After having revisited all six volumes of Bryan Lee O’Malley’s “Scott Pilgrim” graphic novels, I decided to jump back into another one of my all time favorite ‘indie’ comic book series: Frank Miller’s “Sin City”!
“Well, I’m gonna find that son of a bitch that killed you, and I’m gonna give him the hard goodbye. Walk down the right back alley in Sin City, and you can find anything.” – Marv
FRANK MILLER'S SIN CITY
“Sin City” is a neo-noir anthology series. It’s basically Frank Miller’s ode to the works of the great pulp crime novels and detective yarns. Sin City aggressively leans into the tropes of the entire film noir genre, but it’s also wholly unique in it’s style and storytelling, thanks entirely to the incredible talent of writer/artist Frank Miller. It’s easily one of the most iconic works of Miller’s career, a career filled to the brim with some of the greatest graphic novels of the era: “300”, “The Dark Knight Returns”, and “Daredevil: Born Again” just to name a few.
The “Sin City” series is a collection of interconnected stories about the denizens of the fictional Basin City, a corrupt and depraved urban jungle that would give Gotham a run for it’s hard-earned gambling money. First appearing in the pages of 1991’s Dark Horse Presents #51, Frank Miller’s first tale was “The Hard Goodbye”, a 13-part story arc, which was later collected as Sin City: Volume One.
What sets this series apart from so many other crime comics is it’s larger-than-life imagery, with some of the most breathtaking black and white panels ever inked. It’s all so unmistakably Frank Miller.
“THE HARD GOODBYE”
“The Hard Goodbye” (Sin City Vol 1) follows Marv – a psychotic killer with… a heart of gold? Marv wakes up next to a dead woman named Goldie, and soon finds himself on the run from the cops for her murder. Convinced she was murdered in her sleep, Marv goes on a one man quest for vengeance, wreaking havoc across Basin City in a murder spree to try and uncover the truth.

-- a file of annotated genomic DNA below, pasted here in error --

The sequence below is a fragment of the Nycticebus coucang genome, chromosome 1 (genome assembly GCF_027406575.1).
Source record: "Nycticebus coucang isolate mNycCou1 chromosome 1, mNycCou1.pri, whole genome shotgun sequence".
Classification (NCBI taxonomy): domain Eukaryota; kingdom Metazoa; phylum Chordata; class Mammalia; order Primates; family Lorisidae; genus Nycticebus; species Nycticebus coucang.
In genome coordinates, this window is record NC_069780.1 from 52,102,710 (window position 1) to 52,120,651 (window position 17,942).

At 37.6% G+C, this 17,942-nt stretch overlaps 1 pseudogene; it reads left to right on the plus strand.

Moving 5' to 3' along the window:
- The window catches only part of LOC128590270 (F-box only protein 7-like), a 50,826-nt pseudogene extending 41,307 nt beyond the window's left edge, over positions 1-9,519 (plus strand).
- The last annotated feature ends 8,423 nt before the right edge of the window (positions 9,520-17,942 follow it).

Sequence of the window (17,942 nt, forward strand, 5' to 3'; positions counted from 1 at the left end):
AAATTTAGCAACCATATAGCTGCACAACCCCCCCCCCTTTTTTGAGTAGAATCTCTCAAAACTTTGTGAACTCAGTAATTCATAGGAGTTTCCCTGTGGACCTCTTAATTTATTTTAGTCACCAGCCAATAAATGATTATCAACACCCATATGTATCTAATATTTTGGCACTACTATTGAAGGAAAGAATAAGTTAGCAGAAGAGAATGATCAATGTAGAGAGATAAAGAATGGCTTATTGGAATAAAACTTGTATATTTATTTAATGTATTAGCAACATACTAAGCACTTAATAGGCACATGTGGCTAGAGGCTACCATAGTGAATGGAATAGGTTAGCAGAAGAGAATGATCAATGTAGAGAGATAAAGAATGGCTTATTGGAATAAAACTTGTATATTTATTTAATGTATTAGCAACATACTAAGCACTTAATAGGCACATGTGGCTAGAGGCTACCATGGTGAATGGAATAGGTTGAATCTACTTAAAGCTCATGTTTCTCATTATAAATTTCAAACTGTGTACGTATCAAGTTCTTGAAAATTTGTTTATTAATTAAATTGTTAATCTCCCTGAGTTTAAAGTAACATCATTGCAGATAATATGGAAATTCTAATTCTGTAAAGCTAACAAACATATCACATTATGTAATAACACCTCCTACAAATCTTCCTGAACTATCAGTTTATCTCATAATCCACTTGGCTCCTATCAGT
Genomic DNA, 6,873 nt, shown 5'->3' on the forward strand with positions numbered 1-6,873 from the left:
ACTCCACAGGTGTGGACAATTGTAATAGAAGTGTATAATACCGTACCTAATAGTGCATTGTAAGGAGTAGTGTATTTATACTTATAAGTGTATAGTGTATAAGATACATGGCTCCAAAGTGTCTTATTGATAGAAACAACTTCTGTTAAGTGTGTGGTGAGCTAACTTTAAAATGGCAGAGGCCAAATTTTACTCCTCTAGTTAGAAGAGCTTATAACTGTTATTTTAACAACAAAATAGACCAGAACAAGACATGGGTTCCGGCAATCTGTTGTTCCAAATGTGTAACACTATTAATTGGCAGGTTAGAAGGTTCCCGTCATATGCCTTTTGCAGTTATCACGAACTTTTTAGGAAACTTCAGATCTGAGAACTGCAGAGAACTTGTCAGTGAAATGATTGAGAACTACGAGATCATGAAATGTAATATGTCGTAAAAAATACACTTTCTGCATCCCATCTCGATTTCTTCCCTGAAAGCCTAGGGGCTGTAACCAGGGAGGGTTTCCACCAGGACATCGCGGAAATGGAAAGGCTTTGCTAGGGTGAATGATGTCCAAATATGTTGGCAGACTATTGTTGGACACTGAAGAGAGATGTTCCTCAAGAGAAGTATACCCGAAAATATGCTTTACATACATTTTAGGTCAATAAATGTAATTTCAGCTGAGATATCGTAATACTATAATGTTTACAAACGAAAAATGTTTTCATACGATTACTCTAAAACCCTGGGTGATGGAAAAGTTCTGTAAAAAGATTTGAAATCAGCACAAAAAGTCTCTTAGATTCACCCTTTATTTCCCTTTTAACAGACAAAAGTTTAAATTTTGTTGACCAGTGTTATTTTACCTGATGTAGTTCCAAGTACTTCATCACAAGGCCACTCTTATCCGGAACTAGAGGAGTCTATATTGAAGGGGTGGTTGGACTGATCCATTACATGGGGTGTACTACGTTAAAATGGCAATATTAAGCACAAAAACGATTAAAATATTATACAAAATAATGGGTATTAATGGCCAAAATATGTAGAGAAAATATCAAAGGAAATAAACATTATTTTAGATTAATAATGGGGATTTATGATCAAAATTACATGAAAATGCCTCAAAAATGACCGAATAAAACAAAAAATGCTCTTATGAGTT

The story is so brutal, visceral, and in your face, but it’s just surreal and over-the-top enough to retain it’s fun. Frank Miller’s artistic style is really on display in this one – every page is a work of art. From Marv taking on a SWAT team in a rundown motel to his gory final showdown with the creepy silent serial killer, Kevin. When it comes to Miller’s style, his most striking images rely on shadows and silhouette. Less is more. Plus, it’s often what you don’t see that’s the most disturbing, the implied horrors between the panels…
The absolute best aspect of this story is Marv’s epic narration, with lines like “She smells like angels ought to smell, the perfect woman… the Goddess. Goldie. She says her name is Goldie.”. As the book goes on, you start to wonder whether or not Marv’s side of the story is even credible, especially when he starts talking about how he keeps forgetting to take his meds and then eats a handful like Tic Tacs.
There are some pretty memorable moments, like the whole sequence where Marv is walking through the rain, staring up at the oppressive statue of Bishop Rourke, as he starts to piece the whole conspiracy together. However, by far my favorite moment is when Marv’s going over his inventory for the mission ahead: “I check the list. Rubber tubing, gas, saw, gloves, cuffs, razor wire, hatchet, Gladys, and my mitts.”
“The Hard Goodbye” is one of those stories I find myself returning to year after year, as with so many of the ‘Sin City’ graphic novels. Between the stark imagery, the poetic narratives, and the oh so gruesome details.
COMIC vs MOVIE
In 2005, director Robert Rodriguez brought Basin City to life with “Frank Miller’s Sin City”. The movie is based primarily on 3 different story arcs from the Sin City comics, including “The Hard Goodbye” as one of it’s central stories. The movie is incredibly faithful to the source material, going so far as to evoke Miller’s black and white style (with very specific instances of color, red blood, etc), even recreating specific panels. As far as comic book adaptations go, it’s up there with Zack Snyder’s “Watchmen” and Edgar Wright’s “Scott Pilgrim vs the World” in it’s visual adherence to the source material.
As for “The Hard Goodbye” specifically, the movie does an incredible job adapting Marv’s story, thanks in no small part to talented badass Mickey Rourke as Marv himself. Rourke brings the character to life so fully to the point where I can’t read this book without hearing his voice over the narration. The main difference is that the original comic has a few scenes, lines, and moments that didn’t make it into the movie, mostly for pacing and runtime.
If you haven’t seen the Sin City movies, I highly recommend them, especially if you’re a fan of the comics. And if you’re a fan of the movies, and haven’t read the original books they’re based on, then do yourself a favor and pick these bad boys up! They’re a bloody good time!